It`s funny how these law makers want to take pain meds from people who really need them , doesn t matter that the ones like oxycodone they took from us, now we have to use lortabs and they are more then 3 times weaker ,we have to take more they have 500 mg of tylenol in they destroy your liver gee thanks , but since they took the oxycodone away which I only had to take two a day , and believe me when you have legit chronic pain you do not get high or buzzed they just make your life bearable, but my point is since they made them impossible to get ,meth labs have exploded to what used to be a lab to make it in , is now back pack labs , micro wave ovens , heroin is back on the scene too , drug addicts and drug dealers are going to get high and do business one way or another, the only people the FDA and DEA ans Pam Bondi are hurting is people who are suffering in agonizing pain, but the two biggest drugs on the market the two biggest killers of all , are alcohol and tobacco, why don t they ban these dangerous killers , every other week some drunk has killed a baby and his parents drinking and driving , health cost are through the sky with cancer treatment, these two kill more people in one week then pain meds kill in ten yrs, but these are the drugs of choice by the hypocrites , that make people with chronic pain suffer, plus they make butt loads of money on the taxes they charge, if they get their heads out of their asses they could make triple that much money legalizing medical pot here in Florida , perfect climate for growing it ,they could fix all their roads , pay teachers a decent paycheck, build their high speed railway , plus all the greedy politicians can get their hands on more bribe money , people that smoke a joint are not a hazard behind the wheel of a car , they are mellow , in no hurry pay more attention to their surroundings , don`t have road rage , and it unlike cigarettes that cause cancer , don t have 300 cancer causing agents in them , they actually allow cancer patients to survive , most die from chemo making them too sick to eat , pot helps them eat , calms their nerves , eases their pain , makes their bodies strong enough to fight the cancer cause they are still getting nourishment , its time these so called caring , God praising politicians prove they care about the people they work for , instead of taking everyone`s medicine away ,leaving them to suffer, get off their high horses and form a three part commitee , get the Dr prescribing the meds, the pharmacies supplying the meds ,and law enforcement together , have the patients conditions proven with MRi`s and reports , when someone like me with 3 severely herniated disks in neck are pinching your spinal cord to half its size in three spots , and you`ve got a torn rotator cuff , 4 herniated diskds in lower back , degenerative disks decease , stenosis and arthritis, total blindness in one eye and bad glaucoma in both eyes , foot run over by a forklift with a 3000 lb load on it that tore ligaments in your foot and ankle , a torn calf muscle and Lymes decease , taking their medications away is torture , ,I should be able to get my medicine and my disability I worked my whole life for, but if the patient is just complaining about back pain with no mRI`s or CT scans showing damage then they deny that person ,they are looking to get high or sell the drugs , it would not be hard to do in this day and age they already have the data bases set up to check for Dr shoppers , who`s getting narctics, it just takes the pharmacist and a drug enforcement agent to go over your records , let them earn their money , it would help them in their so called war on drugs not only would they stop screwing people that really need their meds to make life worth living , it would weed out the ones getting them for illegal purposes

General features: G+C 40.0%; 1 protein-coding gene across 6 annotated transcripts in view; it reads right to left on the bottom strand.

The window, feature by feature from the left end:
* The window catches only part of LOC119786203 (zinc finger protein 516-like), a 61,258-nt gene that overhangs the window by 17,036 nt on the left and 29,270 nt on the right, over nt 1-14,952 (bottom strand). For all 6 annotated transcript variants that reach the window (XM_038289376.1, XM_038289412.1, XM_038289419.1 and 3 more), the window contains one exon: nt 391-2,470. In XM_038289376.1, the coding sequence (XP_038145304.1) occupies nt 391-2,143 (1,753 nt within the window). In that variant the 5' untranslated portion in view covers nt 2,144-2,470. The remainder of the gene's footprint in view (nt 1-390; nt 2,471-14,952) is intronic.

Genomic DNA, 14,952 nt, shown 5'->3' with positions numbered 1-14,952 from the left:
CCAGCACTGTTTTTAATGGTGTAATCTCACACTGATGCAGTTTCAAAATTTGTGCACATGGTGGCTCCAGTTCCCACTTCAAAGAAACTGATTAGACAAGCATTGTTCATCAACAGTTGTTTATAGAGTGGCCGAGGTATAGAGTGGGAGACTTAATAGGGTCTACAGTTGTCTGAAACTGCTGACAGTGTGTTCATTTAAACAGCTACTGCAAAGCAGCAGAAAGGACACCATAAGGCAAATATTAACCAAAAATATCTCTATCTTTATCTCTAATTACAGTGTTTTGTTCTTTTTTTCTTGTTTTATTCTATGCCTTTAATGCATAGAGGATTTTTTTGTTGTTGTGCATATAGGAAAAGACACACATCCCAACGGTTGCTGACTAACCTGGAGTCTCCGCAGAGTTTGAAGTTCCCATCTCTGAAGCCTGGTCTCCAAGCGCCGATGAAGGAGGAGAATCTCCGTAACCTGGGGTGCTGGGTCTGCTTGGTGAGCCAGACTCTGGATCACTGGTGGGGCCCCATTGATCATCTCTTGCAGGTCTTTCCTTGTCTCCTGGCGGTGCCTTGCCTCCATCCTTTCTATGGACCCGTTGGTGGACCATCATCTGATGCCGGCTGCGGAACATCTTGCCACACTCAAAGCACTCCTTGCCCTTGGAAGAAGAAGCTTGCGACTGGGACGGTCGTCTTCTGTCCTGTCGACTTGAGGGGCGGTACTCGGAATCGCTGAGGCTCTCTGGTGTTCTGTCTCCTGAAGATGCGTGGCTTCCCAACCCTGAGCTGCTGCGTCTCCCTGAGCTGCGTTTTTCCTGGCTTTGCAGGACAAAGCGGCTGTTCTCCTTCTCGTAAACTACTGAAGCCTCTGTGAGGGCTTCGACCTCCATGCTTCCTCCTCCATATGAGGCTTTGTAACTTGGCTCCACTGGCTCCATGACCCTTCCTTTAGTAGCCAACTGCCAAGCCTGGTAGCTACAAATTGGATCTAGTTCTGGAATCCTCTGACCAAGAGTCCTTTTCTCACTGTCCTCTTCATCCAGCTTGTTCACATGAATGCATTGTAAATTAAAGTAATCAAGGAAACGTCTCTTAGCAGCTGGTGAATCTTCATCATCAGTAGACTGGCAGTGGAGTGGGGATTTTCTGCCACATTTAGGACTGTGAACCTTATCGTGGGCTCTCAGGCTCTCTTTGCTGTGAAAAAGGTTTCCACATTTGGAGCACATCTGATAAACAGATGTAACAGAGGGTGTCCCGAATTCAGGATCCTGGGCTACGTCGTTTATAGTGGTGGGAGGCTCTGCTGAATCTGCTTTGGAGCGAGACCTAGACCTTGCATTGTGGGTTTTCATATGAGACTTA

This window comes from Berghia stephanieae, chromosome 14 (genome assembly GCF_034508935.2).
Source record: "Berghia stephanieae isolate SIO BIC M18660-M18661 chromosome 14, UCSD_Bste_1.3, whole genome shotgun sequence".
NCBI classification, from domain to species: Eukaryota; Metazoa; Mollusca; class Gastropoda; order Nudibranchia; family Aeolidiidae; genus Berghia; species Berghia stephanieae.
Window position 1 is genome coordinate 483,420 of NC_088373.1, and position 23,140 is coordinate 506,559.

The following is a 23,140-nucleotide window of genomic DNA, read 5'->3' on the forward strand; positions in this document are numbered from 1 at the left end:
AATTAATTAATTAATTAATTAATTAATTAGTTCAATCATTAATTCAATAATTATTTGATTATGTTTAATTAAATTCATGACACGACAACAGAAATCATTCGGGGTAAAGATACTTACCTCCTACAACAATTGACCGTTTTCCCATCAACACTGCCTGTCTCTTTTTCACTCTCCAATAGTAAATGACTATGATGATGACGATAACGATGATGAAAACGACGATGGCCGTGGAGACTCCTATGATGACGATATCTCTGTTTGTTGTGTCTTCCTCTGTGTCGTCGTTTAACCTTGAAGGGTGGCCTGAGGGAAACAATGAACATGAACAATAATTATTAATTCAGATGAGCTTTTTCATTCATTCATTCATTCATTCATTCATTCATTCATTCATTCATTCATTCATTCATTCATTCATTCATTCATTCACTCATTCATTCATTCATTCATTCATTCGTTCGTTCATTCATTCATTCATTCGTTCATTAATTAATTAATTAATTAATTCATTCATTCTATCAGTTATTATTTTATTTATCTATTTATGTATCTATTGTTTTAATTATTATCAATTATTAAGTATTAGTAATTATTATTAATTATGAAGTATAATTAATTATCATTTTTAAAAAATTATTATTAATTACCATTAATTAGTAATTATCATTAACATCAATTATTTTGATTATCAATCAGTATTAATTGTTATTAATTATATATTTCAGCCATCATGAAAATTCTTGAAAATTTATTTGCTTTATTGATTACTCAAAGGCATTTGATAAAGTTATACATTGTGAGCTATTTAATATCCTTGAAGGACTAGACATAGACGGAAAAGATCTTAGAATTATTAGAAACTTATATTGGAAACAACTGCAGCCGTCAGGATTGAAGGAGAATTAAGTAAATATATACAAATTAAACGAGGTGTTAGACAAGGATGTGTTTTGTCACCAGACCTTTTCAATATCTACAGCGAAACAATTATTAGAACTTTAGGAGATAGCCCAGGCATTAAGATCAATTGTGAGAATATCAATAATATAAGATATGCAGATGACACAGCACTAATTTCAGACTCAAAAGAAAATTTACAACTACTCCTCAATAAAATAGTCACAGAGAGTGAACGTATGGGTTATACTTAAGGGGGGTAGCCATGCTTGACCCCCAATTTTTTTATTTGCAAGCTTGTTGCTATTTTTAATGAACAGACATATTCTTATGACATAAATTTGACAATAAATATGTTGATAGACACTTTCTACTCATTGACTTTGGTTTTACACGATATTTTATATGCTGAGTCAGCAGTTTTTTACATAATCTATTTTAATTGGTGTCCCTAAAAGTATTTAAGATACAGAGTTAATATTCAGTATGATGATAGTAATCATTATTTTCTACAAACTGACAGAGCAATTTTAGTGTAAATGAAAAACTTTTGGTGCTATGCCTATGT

8. Cliff says: